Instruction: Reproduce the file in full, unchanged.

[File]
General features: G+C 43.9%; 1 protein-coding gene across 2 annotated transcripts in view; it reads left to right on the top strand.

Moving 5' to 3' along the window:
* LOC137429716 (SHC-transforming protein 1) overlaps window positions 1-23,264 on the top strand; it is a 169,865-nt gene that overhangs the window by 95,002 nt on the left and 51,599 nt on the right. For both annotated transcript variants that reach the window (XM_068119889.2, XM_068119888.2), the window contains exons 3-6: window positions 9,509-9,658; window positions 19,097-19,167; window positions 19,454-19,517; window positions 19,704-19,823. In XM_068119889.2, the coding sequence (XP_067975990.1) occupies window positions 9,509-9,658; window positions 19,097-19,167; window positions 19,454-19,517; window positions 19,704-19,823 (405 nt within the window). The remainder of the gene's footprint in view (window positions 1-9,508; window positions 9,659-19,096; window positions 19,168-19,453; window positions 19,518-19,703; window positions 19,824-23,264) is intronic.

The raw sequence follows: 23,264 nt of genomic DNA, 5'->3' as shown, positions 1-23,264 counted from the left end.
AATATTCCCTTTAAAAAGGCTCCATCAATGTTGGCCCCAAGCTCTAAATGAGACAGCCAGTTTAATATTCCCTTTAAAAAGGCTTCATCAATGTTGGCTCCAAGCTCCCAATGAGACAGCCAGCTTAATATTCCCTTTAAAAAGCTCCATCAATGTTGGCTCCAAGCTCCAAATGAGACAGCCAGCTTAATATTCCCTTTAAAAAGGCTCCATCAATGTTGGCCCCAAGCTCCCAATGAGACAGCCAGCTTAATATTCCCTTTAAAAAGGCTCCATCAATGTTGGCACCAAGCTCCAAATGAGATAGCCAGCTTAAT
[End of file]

General features: G+C 43.9%; 1 protein-coding gene across 2 annotated transcripts in view; it reads left to right on the top strand.

Moving 5' to 3' along the window:
* LOC137429716 (SHC-transforming protein 1) overlaps window positions 1-23,264 on the top strand; it is a 169,865-nt gene that overhangs the window by 95,002 nt on the left and 51,599 nt on the right. For both annotated transcript variants that reach the window (XM_068119889.2, XM_068119888.2), the window contains exons 3-6: window positions 9,509-9,658; window positions 19,097-19,167; window positions 19,454-19,517; window positions 19,704-19,823. In XM_068119889.2, the coding sequence (XP_067975990.1) occupies window positions 9,509-9,658; window positions 19,097-19,167; window positions 19,454-19,517; window positions 19,704-19,823 (405 nt within the window). The remainder of the gene's footprint in view (window positions 1-9,508; window positions 9,659-19,096; window positions 19,168-19,453; window positions 19,518-19,703; window positions 19,824-23,264) is intronic.

The raw sequence follows: 23,264 nt of genomic DNA, 5'->3' as shown, positions 1-23,264 counted from the left end.
AATATTCCCTTTAAAAAGGCTCCATCAATGTTGGCCCCAAGCTCTAAATGAGACAGCCAGTTTAATATTCCCTTTAAAAAGGCTTCATCAATGTTGGCTCCAAGCTCCCAATGAGACAGCCAGCTTAATATTCCCTTTAAAAAGCTCCATCAATGTTGGCTCCAAGCTCCAAATGAGACAGCCAGCTTAATATTCCCTTTAAAAAGGCTCCATCAATGTTGGCCCCAAGCTCCCAATGAGACAGCCAGCTTAATATTCCCTTTAAAAAGGCTCCATCAATGTTGGCACCAAGCTCCAAATGAGATAGCCAGCTTAAT